Despite the minor frustration of the department actually being closed when said to be open, it seems God had another "appointment" for me. I watched a young mom with a long blond ponytail as she supervised three little boys who all looked very close in age--two black, one white--jumping from the landscaping stones to the waiting area's pavement.
As they clambered into the seats across from me, I smiled and voiced my empathy over the exhaustion and delight of having three kids close together. Was she there two get visas for the two boys? That, I have decided, is one of my favorite parts of the tedium of embassy visits: watching all the multi-colored adoptive families carrying, holding the hands of, or following the meandering of their new children.
But the woman explained they actually adopted the older Ugandan preschooler a year ago from a babies' home here in the city. Unfortunately, corruption is nothing short of rampant in the adoption arena here, from what I can gather. It seeps far and wide in close-knit collaborations of lawyers; police; orphanage owners who sell the diapers and formula brought over by short-term teams. Sadly, though this woman's son had been adopted from a well-funded babies' home, as a two-year-old he was neither crawling nor speaking. He weighed in at sixteen pounds.
I marveled at the bubbly, sweating little ball of energy wriggling into a seat beside his Caucasian brother. This kid? She explained that he grew 12 inches in the last year and gained twenty-plus pounds (??!!). I exclaimed over his development over one year--his pronounced English, his coordination to the point of jumping: "It's amazing what a little love can do!"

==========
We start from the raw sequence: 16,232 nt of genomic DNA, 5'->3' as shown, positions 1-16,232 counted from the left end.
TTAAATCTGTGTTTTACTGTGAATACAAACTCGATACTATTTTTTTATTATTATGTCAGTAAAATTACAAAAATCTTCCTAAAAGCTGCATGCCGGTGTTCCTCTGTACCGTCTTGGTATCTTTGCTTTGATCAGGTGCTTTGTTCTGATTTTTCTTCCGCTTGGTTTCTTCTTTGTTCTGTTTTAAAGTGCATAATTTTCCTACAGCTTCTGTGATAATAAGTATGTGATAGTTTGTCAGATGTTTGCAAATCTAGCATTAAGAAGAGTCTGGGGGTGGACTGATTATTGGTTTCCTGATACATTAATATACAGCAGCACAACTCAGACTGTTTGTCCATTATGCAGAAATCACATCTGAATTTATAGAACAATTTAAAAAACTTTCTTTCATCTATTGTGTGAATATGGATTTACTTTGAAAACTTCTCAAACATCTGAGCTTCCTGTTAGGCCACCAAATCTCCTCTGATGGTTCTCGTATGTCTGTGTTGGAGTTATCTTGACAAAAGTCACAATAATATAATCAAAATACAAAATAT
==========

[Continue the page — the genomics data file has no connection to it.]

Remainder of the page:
"...And a little food," she agreed. Kids didn't always have this kind of improvement, she explained, and he still had difficulties with some gross motor skills. Still, I was in awe.
My mind flashed to a conversation I'd had with another eMi mom who volunteers at a local orphanage. She described the vacant look in so many of the toddlers' eyes, who've just grown used to their quality of life (or, sadly, lack thereof). They can get that gleam back, another mom explained. It doesn't have to be gone forever.
My heart is crumpled today. I found myself, more than once, with moisture collecting in the corners of my eyes. There are so many orphans here. The words of David Platt come to mind:
adoption is not easy, and children are indeed needy. It’s important to realize, then, that we adopt not because we are rescuers. No, we adopt because we are the rescued. And in this way, the gospel uniquely portrays, compels, and ultimately sustains adoption.
Isn't that what's been done for me? Haven't I, at various times throughout my life, grown a spiritual foot because He's taken me out of where I was, fed me with some true Bread, and loved me?
Pray with me, friends, for God to act in mighty ways on behalf of the vast crowds of the fatherless here.